In 1983, Richard Isay, ’61M (MD) then chair of the American Psychoanalytic Association’s program committee, organized a panel called “New Perspectives on Homosexuality.” The psychoanalytic profession would never be the same.
Ten years after the American Psychiatric Association had removed homosexuality from its diagnostic manual, the psychoanalytic association remained both theoretically and clinically committed to the belief that homosexuality was a developmental disorder that was curable with adequate patient motivation and intensive therapy.
Isay and three of his colleagues argued that homosexuality was a normal variant of human sexuality, and that the profession should treat openly gay men and women without attempting to change their sexual orientation.
“Several analysts walked out,” Isay recalls.
Isay had a deep stake in the debate’s outcome. A few years later, he would become the group’s first openly gay member. In 1992, the association removed restrictions against gays, in part, the New York Times reported, the result of “constant badgering by Dr. Isay.” Meanwhile, Isay focused on treating gay men and began to flesh out a major revision in the psychoanalytic approach to homosexuality.
His first two books, Being Homosexual (Farrar, Straus & Giroux, 1989) and Becoming Gay (Pantheon Books, 1996) are being reissued by Vintage Books this spring. His third book, Commitment and Healing: Gay Men and the Need for Romantic Love (John Wiley & Sons, 2006) has generated much debate in the three years since its publication.
According to The Advocate, the nation’s first and most widely circulated gay magazine, Being Homosexual was “one of the earliest works to argue that homosexuality is an inborn identity.”
Isay recalls his years in Rochester as typical for a medical student, with one exception: His feelings for other men, which he had hoped were a passing phase, remained. As he began his residency in psychiatry, he entered psychoanalysis to remove the inhibitions to his supposedly natural attraction to women.
His analyst, whom he saw six times a week, “implied that by becoming aware of the childhood fear of my father’s rage over my closeness to my mother I would become less frightened of the mortal consequences of my heterosexual desire,” Isay wrote.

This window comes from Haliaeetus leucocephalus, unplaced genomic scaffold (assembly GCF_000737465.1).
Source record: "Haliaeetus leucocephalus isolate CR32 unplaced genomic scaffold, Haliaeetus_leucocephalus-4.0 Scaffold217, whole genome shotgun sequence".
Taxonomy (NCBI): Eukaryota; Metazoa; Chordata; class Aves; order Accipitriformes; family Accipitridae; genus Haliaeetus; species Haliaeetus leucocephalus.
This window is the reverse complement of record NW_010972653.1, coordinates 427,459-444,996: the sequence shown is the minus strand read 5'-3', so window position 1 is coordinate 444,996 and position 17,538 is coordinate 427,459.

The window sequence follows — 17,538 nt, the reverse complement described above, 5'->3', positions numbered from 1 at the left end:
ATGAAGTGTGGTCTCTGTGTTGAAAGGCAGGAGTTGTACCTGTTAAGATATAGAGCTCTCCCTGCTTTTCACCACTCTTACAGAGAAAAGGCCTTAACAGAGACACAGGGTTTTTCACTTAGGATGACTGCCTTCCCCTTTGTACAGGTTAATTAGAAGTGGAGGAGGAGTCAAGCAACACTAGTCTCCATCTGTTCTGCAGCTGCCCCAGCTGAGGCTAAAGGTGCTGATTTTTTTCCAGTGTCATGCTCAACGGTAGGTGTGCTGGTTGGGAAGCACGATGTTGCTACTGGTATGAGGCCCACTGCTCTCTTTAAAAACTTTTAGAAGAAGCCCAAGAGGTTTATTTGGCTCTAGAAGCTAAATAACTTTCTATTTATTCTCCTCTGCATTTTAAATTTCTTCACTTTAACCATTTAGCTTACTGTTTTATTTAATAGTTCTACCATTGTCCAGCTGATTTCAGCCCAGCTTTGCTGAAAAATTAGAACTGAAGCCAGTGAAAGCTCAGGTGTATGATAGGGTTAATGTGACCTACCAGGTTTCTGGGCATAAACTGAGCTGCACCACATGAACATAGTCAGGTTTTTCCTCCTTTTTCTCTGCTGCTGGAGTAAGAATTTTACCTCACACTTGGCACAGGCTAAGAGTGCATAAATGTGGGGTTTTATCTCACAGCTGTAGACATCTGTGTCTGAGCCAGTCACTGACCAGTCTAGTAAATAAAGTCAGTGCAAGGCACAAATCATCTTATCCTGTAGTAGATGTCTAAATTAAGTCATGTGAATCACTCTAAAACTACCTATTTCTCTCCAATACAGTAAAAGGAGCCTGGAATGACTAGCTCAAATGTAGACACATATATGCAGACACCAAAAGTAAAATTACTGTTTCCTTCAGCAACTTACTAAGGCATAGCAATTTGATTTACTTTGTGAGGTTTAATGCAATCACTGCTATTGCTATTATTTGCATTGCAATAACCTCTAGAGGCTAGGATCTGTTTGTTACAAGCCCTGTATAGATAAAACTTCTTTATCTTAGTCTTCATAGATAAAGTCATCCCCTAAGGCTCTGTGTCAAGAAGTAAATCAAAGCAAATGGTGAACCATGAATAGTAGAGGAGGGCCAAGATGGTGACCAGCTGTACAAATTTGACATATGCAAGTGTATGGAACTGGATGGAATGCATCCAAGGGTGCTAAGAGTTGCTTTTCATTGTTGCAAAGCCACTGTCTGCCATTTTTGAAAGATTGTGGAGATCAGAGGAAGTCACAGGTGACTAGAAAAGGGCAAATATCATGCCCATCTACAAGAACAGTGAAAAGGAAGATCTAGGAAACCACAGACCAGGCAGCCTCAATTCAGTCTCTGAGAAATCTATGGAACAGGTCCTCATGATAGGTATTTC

A determined patient, he even married, and fathered two boys, to whom he remains close.
Becoming Gay answers those whose approach to homosexuality is summed up in the phrase “don’t ask, don’t tell.” Isay argues that a closeted life is psychologically unhealthy. Instead, he offers gay men a model for achieving a positive gay identity. His most recent book, Commitment and Healing, is the capstone to Isay’s nearly 30 years of treating gay men. He’s convinced that while sustaining committed relationships is difficult for all couples, gay men find it especially so.
Too many gay men have given up on the idea that sustained intimacy is either possible or desirable, Isay argues. He is skeptical of the claims made by many gay men that long-term committed relationships are restrictive and “undemocratic.” These are the justifications, he argues, “of men whose history of parental and social rejection has made it especially difficult for them to develop trust that their needs will be met.”
As for gay marriage, Isay is unequivocal in his support. Gays “should not only be permitted to marry—they should be encouraged to do so,” he says.
But he believes that the legal barriers to gay marriage will ultimately prove easier to remove than the emotional barriers of gay men to finding and sustaining love.
“The hope is that gay marriage will solve the problem” says Isay. “But it won’t.”